Sunday, January 24, 2010

Surprise, surprise, surprise

The first surprise
I generally prefer to davven through Shacharit (the Morning Service) at home, so that I can pray at my own pace. But a few weeks ago, when I was barely past my latest bout of bronchitis, I simply couldn't get up early enough. So I decided to davven through the P'sukei D'Zimrah (Verses of Song/"Introductory Prayer") section at home, then go to synagogue. Imagine my shock when I walked into the sanctuary just as the cantor was taking over from the rabbi at the Yishtabach prayer, and saw that there were exactly three people in the room--the rabbi, the cantor, and the hubster! It was so cold that day that most of our mostly-elderly congregants simply stayed home--even at kiddush time, there were fewer than 20 people in shul. So I decided that, despite my dislike for being rushed through Shacharit, I should go to synagogue right after P'sukei D'Zimrah whenever I'm davvening in the neighborhood, in the hope that, though it's rare for us to get a minyan in time for Bar'chu (sometimes called "the call to prayer"), my presence might, at least, help the congregation get a minyan for the Amidah prayer.

The second surprise
It appears that I may have the honor of leading P'sukei D'Zimrah on the Yamim Noraim (High Holidays), not because anyone really wants to give a woman such an honor, but because there may not be anyone else available who's not already leading another section of the services. As with being counted for a minyan, I appreciate being included, but I'd appreciate it a lot more if women were included out of principle, rather than for lack of an alternative.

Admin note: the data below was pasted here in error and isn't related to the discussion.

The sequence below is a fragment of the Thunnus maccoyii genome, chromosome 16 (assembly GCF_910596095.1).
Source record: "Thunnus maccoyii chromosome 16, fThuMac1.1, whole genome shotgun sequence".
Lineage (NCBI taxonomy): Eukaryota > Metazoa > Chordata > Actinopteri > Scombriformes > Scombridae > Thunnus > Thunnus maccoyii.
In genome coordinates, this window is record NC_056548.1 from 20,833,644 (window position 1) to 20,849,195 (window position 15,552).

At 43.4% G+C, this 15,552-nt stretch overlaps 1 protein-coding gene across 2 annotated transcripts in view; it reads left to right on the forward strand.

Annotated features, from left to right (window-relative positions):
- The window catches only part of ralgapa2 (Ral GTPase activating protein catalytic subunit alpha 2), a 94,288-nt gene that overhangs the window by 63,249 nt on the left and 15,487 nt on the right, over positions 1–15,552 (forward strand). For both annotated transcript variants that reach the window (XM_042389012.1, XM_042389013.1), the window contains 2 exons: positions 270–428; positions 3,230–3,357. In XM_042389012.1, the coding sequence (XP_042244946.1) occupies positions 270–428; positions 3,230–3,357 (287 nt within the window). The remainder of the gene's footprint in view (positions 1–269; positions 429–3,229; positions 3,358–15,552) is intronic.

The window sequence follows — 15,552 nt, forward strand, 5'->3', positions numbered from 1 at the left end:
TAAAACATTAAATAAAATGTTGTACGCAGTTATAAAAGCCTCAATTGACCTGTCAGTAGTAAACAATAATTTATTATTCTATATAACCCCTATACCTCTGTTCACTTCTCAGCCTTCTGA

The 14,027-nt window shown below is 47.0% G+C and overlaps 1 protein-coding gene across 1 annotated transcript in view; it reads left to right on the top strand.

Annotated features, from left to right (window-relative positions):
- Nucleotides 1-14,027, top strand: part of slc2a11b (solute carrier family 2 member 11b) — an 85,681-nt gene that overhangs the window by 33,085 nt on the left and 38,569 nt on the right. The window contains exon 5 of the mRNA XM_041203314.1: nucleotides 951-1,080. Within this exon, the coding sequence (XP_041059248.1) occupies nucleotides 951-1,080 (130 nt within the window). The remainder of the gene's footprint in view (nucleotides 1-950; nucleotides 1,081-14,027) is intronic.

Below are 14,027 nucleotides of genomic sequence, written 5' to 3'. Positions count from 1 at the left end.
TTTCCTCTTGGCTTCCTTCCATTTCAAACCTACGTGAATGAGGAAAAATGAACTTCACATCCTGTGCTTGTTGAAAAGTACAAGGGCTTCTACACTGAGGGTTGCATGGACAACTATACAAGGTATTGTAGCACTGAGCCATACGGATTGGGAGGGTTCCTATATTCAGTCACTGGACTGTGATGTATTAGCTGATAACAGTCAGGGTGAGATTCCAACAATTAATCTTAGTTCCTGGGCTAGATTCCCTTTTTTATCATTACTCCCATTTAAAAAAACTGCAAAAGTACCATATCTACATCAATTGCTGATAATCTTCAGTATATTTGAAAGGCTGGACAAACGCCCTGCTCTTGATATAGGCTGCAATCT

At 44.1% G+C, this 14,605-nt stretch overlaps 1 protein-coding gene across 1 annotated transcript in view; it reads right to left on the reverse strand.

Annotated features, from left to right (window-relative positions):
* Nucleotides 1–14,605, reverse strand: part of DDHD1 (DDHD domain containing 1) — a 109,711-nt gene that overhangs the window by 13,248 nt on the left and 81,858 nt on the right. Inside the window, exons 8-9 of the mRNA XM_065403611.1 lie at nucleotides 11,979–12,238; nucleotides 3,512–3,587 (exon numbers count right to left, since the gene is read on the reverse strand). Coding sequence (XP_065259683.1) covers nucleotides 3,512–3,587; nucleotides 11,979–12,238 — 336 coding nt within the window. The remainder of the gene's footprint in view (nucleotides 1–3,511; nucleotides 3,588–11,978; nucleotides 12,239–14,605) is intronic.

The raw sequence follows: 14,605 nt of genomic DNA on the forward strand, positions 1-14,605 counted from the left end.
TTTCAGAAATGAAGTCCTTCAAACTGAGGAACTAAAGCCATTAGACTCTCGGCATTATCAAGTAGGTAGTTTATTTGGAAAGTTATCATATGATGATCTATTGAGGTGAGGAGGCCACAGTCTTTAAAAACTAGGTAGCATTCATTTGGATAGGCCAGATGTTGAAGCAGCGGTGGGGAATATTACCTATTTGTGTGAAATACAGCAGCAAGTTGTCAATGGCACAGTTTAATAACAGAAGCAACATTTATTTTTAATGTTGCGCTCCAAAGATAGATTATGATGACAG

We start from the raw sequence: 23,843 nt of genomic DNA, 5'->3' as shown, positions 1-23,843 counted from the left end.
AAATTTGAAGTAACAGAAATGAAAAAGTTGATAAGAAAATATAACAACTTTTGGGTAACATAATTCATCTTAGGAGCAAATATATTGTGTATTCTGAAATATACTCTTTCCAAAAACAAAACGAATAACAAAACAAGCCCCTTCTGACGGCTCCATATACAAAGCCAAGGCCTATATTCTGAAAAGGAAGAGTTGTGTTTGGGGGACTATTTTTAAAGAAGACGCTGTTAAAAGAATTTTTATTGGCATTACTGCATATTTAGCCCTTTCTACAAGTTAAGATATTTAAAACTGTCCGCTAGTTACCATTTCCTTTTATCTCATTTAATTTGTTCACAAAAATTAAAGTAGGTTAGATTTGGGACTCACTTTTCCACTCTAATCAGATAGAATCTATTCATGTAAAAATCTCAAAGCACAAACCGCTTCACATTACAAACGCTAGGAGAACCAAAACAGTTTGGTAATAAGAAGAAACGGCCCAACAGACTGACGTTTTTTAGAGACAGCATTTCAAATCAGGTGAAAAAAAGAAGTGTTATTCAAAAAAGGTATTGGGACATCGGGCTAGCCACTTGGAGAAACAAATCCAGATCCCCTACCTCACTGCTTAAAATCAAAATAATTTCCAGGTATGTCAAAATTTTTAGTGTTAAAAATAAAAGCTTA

The third surprise
Less than a week before the board is scheduled to vote on renewing his contract, the rabbi announced that his wife is pregnant. Does he expect us to believe that the timing of his announcement was a mere coincidence? How stupid does he think we are?

Not a surprise
An elderly couple recently celebrated a major wedding anniversary. The rabbi spent most of his sermon praising the husband, and said next to nothing about the wife. I'll let his actions speak louder than my words.


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